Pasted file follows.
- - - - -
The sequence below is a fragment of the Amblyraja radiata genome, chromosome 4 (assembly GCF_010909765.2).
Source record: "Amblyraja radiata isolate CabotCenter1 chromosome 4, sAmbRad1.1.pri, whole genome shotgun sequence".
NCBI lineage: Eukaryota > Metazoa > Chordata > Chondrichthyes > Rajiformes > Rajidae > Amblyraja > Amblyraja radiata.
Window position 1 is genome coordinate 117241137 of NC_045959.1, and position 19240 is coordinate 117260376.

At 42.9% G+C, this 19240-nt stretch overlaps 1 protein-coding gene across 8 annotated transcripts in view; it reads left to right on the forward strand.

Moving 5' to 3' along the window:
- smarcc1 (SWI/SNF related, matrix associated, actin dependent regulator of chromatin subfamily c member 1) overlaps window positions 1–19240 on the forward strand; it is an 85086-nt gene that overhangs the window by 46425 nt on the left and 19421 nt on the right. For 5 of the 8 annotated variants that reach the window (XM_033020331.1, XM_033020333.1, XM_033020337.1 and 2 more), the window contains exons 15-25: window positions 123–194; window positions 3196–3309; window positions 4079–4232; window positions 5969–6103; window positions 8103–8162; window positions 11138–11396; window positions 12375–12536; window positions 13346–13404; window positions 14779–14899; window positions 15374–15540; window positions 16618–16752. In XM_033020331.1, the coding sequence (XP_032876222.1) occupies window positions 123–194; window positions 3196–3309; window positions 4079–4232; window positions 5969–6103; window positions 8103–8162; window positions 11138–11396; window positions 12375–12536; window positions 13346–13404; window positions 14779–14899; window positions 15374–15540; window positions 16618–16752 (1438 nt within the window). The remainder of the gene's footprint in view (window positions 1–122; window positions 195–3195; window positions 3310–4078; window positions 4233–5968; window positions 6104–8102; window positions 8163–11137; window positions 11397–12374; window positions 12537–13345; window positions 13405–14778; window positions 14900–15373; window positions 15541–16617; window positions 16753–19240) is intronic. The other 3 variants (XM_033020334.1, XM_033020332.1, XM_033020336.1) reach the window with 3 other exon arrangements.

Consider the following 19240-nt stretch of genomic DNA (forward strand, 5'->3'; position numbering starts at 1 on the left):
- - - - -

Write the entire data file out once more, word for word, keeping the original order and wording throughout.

The sequence below is a fragment of the Amblyraja radiata genome, chromosome 4 (assembly GCF_010909765.2).
Source record: "Amblyraja radiata isolate CabotCenter1 chromosome 4, sAmbRad1.1.pri, whole genome shotgun sequence".
NCBI lineage: Eukaryota > Metazoa > Chordata > Chondrichthyes > Rajiformes > Rajidae > Amblyraja > Amblyraja radiata.
Window position 1 is genome coordinate 117241137 of NC_045959.1, and position 19240 is coordinate 117260376.

At 42.9% G+C, this 19240-nt stretch overlaps 1 protein-coding gene across 8 annotated transcripts in view; it reads left to right on the forward strand.

Moving 5' to 3' along the window:
- smarcc1 (SWI/SNF related, matrix associated, actin dependent regulator of chromatin subfamily c member 1) overlaps window positions 1–19240 on the forward strand; it is an 85086-nt gene that overhangs the window by 46425 nt on the left and 19421 nt on the right. For 5 of the 8 annotated variants that reach the window (XM_033020331.1, XM_033020333.1, XM_033020337.1 and 2 more), the window contains exons 15-25: window positions 123–194; window positions 3196–3309; window positions 4079–4232; window positions 5969–6103; window positions 8103–8162; window positions 11138–11396; window positions 12375–12536; window positions 13346–13404; window positions 14779–14899; window positions 15374–15540; window positions 16618–16752. In XM_033020331.1, the coding sequence (XP_032876222.1) occupies window positions 123–194; window positions 3196–3309; window positions 4079–4232; window positions 5969–6103; window positions 8103–8162; window positions 11138–11396; window positions 12375–12536; window positions 13346–13404; window positions 14779–14899; window positions 15374–15540; window positions 16618–16752 (1438 nt within the window). The remainder of the gene's footprint in view (window positions 1–122; window positions 195–3195; window positions 3310–4078; window positions 4233–5968; window positions 6104–8102; window positions 8163–11137; window positions 11397–12374; window positions 12537–13345; window positions 13405–14778; window positions 14900–15373; window positions 15541–16617; window positions 16753–19240) is intronic. The other 3 variants (XM_033020334.1, XM_033020332.1, XM_033020336.1) reach the window with 3 other exon arrangements.

Consider the following 19240-nt stretch of genomic DNA (forward strand, 5'->3'; position numbering starts at 1 on the left):